Included on the DVD, this ending is quite similar to the released version's final scene of potential rescue from the air. In this scenario, Jim has died from his gunshot wounds, so this time, only Selena and Hannah are seen waving to the jet flying overhead in the final shots. And in the scene immediately prior, where Selena is sewing one of the banner letters, she is seen jokingly talking to a chicken instead of Jim.
This ending was shot but not "finished"
Return to the Research Complex[edit | edit source]
The story picks up when Frank is infected at the military roadblock near Manchester. This time, however, there is no subplot involving the soldiers. In a radical turn, Jim, Selena and Hannah take Frank to a local research complex, where the virus was first developed. Their goal is to find a cure, which the radio broadcast had suggested was in the vicinity.
A short time after arriving at the research complex, Jim and Selena encounter a man self-barricaded in one of the rooms with a week supply of food and water. After being asked whether he transmitted the radio broadcast, the man replies that it was made by the (now-deceased) soldiers at the blockade. After the man refuses to talk any further, Jim attempts "to break the ice" by discussing his own life, shown in flashback clips recounting trivial details about his past. In desperation, Jim explains their situation to the man, who informs them that the only known cure is a complete blood transfusion, after which Jim nobly sacrifices himself so that Frank can survive. In this ending, Jim is again left alone, infected in a deserted hospital, while Selena, Hannah and Frank move into the room with the man.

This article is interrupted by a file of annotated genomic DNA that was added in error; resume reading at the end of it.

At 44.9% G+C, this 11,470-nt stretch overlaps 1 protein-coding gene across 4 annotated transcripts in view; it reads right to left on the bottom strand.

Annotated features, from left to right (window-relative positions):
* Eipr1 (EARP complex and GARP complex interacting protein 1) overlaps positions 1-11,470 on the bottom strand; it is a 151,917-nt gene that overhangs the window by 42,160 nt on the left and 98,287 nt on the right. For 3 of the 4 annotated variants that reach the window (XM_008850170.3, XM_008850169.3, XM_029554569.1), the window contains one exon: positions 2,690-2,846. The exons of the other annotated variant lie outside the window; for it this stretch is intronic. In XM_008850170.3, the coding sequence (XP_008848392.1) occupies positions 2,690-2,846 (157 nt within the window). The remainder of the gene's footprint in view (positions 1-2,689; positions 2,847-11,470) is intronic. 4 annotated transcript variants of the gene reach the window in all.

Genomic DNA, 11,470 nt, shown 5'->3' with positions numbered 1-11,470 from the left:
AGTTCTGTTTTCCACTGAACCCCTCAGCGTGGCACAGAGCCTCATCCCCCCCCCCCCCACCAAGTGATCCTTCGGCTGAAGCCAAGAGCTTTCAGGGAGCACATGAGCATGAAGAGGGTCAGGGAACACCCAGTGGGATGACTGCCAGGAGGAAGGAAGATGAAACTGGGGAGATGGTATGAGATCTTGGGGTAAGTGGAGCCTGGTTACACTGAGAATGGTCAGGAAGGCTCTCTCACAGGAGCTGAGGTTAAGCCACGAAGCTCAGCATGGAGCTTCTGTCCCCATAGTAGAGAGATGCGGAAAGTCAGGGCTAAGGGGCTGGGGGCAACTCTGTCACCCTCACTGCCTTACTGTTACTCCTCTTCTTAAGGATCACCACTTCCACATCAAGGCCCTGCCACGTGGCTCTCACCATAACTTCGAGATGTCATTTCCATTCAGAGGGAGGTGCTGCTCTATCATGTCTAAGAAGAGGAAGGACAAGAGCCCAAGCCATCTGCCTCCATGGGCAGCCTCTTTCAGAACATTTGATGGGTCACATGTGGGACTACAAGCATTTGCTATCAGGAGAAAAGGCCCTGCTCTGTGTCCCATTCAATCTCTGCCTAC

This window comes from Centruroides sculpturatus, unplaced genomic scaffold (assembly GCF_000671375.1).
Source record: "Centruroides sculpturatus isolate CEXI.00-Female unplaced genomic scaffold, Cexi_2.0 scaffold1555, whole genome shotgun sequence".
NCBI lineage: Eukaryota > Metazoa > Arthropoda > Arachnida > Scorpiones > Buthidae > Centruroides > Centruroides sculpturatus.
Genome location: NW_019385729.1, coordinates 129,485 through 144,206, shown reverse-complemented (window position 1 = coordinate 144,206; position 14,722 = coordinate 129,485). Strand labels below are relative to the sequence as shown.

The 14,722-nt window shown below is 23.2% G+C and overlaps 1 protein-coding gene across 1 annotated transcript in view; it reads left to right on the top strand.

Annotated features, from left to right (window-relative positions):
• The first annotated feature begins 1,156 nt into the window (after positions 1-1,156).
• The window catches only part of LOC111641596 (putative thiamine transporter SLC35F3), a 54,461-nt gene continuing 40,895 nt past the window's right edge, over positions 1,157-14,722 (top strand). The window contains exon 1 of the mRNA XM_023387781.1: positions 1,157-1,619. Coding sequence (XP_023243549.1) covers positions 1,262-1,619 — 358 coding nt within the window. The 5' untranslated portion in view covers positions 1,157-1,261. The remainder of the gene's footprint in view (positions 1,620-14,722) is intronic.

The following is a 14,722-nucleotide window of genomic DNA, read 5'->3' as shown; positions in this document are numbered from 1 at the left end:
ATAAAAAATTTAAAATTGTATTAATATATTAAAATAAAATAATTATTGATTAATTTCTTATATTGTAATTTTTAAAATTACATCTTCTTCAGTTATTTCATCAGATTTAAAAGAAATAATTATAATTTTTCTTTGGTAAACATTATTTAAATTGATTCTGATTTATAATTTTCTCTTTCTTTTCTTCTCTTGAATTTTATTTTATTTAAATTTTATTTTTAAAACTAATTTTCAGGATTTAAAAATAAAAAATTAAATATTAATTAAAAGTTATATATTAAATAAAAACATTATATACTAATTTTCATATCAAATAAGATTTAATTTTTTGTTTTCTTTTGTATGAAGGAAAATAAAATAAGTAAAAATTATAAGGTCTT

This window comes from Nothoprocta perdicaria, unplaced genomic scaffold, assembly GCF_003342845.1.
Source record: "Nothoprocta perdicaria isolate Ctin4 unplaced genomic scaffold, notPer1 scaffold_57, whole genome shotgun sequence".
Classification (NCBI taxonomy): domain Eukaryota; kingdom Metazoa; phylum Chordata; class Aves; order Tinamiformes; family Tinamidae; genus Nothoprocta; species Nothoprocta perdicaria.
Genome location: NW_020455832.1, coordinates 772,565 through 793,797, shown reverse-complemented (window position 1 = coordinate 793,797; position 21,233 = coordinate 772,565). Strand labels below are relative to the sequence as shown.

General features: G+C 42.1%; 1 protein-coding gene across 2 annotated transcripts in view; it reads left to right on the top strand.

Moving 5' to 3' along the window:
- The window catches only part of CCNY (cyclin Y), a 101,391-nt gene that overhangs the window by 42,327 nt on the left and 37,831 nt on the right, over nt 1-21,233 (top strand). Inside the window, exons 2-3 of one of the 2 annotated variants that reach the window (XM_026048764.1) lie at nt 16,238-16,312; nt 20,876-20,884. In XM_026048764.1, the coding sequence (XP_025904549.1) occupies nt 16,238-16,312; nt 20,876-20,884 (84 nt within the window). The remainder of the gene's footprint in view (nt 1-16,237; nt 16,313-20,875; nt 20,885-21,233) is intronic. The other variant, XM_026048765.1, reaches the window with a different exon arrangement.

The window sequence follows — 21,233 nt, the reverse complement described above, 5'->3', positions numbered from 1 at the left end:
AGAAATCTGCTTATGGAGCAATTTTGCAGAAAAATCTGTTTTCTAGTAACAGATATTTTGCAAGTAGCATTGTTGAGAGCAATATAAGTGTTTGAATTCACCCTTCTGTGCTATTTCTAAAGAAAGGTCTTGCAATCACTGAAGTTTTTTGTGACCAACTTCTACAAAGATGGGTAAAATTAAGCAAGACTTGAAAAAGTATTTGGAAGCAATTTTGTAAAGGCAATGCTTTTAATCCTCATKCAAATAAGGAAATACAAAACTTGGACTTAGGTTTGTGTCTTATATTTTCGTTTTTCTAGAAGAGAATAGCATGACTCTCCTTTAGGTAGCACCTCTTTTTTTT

On the DVD commentary, Garland and Boyle mention that they conceptualized this ending in post-production to see what the film would be like if they did not expand the focus beyond the core four survivors. They ultimately decided against the ending because the idea of a total blood replacement as a cure was not feasible.
This ending was not shot and is presented on the DVD through storyboards and voiceovers.
Critical Reception[edit | edit source]
The film has garnered much critical and commercial praise. Many top film critics praised the film for its style including Roger Ebert of the Chicago Sun Times, Claudia Puig of the USA Today, A.O. Scott of the New York Times.
The film has gandered a rating of 89% on the popular film review site rottentomatoes. To date (as of July 23, 2007) it has received 166 "fresh" ratings and only 20 "rotten" ratings with an average rating of 7.3/10.
Cast[edit | edit source]
- Cillian Murphy - Jim
- Naomie Harris - Selena
- Noah Huntley - Mark
- Christopher Dunne - Jim's Father
- Emma Hitching - Jim's Mother
- Alexander Delamere - Mr. Bridges
- Kim McGarrity - Mr. Bridges' Daughter
- Brendan Gleeson - Frank
- Megan Burns - Hannah
- Luke Mably - Private Clifton
- Stuart McQuarrie - Sergeant Farrell
- Ricci Harnett - Corporal Mitchell
- Leo Bill - Private Jones
- Junior Laniyan - Private Bell
- Ray Panthaki - Private Bedford
- Christopher Eccleston - Major Henry West
- Sanjay Rambaruth - Private Davis
- Marvin Campbell - Private Mailer
Production[edit | edit source]